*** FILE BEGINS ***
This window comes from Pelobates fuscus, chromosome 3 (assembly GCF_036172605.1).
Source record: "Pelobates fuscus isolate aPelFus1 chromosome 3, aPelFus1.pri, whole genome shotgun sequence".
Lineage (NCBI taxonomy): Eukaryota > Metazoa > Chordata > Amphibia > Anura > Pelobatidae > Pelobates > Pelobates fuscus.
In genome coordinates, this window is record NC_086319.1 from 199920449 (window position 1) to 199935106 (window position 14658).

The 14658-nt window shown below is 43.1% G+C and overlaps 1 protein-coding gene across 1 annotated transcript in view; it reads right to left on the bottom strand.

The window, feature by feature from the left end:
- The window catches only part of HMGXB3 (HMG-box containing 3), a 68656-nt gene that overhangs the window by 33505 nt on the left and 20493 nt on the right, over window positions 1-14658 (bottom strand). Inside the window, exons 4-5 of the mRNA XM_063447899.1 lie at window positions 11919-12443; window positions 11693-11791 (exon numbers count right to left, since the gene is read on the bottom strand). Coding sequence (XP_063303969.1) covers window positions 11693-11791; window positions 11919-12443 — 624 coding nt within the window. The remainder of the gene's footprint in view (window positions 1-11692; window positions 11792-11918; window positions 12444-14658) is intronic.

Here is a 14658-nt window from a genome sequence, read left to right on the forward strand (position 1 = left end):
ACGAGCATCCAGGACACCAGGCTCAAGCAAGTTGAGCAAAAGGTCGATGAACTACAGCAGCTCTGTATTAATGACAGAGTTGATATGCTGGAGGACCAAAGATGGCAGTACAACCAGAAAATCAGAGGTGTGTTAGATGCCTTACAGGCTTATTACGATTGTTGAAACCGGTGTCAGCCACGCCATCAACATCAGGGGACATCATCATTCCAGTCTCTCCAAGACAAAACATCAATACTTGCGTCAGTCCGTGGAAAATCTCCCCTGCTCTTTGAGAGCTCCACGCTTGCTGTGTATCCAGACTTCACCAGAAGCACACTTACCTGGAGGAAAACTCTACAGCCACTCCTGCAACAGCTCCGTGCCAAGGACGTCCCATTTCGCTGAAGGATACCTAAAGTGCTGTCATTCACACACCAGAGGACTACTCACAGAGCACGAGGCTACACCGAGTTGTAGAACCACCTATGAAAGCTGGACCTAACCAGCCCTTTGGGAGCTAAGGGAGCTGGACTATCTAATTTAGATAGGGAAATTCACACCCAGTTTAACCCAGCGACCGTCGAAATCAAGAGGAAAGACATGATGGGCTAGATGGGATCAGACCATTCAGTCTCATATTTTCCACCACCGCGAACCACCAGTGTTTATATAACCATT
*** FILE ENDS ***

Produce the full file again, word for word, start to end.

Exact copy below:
This window comes from Pelobates fuscus, chromosome 3 (assembly GCF_036172605.1).
Source record: "Pelobates fuscus isolate aPelFus1 chromosome 3, aPelFus1.pri, whole genome shotgun sequence".
Lineage (NCBI taxonomy): Eukaryota > Metazoa > Chordata > Amphibia > Anura > Pelobatidae > Pelobates > Pelobates fuscus.
In genome coordinates, this window is record NC_086319.1 from 199920449 (window position 1) to 199935106 (window position 14658).

The 14658-nt window shown below is 43.1% G+C and overlaps 1 protein-coding gene across 1 annotated transcript in view; it reads right to left on the bottom strand.

The window, feature by feature from the left end:
- The window catches only part of HMGXB3 (HMG-box containing 3), a 68656-nt gene that overhangs the window by 33505 nt on the left and 20493 nt on the right, over window positions 1-14658 (bottom strand). Inside the window, exons 4-5 of the mRNA XM_063447899.1 lie at window positions 11919-12443; window positions 11693-11791 (exon numbers count right to left, since the gene is read on the bottom strand). Coding sequence (XP_063303969.1) covers window positions 11693-11791; window positions 11919-12443 — 624 coding nt within the window. The remainder of the gene's footprint in view (window positions 1-11692; window positions 11792-11918; window positions 12444-14658) is intronic.

Here is a 14658-nt window from a genome sequence, read left to right on the forward strand (position 1 = left end):
ACGAGCATCCAGGACACCAGGCTCAAGCAAGTTGAGCAAAAGGTCGATGAACTACAGCAGCTCTGTATTAATGACAGAGTTGATATGCTGGAGGACCAAAGATGGCAGTACAACCAGAAAATCAGAGGTGTGTTAGATGCCTTACAGGCTTATTACGATTGTTGAAACCGGTGTCAGCCACGCCATCAACATCAGGGGACATCATCATTCCAGTCTCTCCAAGACAAAACATCAATACTTGCGTCAGTCCGTGGAAAATCTCCCCTGCTCTTTGAGAGCTCCACGCTTGCTGTGTATCCAGACTTCACCAGAAGCACACTTACCTGGAGGAAAACTCTACAGCCACTCCTGCAACAGCTCCGTGCCAAGGACGTCCCATTTCGCTGAAGGATACCTAAAGTGCTGTCATTCACACACCAGAGGACTACTCACAGAGCACGAGGCTACACCGAGTTGTAGAACCACCTATGAAAGCTGGACCTAACCAGCCCTTTGGGAGCTAAGGGAGCTGGACTATCTAATTTAGATAGGGAAATTCACACCCAGTTTAACCCAGCGACCGTCGAAATCAAGAGGAAAGACATGATGGGCTAGATGGGATCAGACCATTCAGTCTCATATTTTCCACCACCGCGAACCACCAGTGTTTATATAACCATT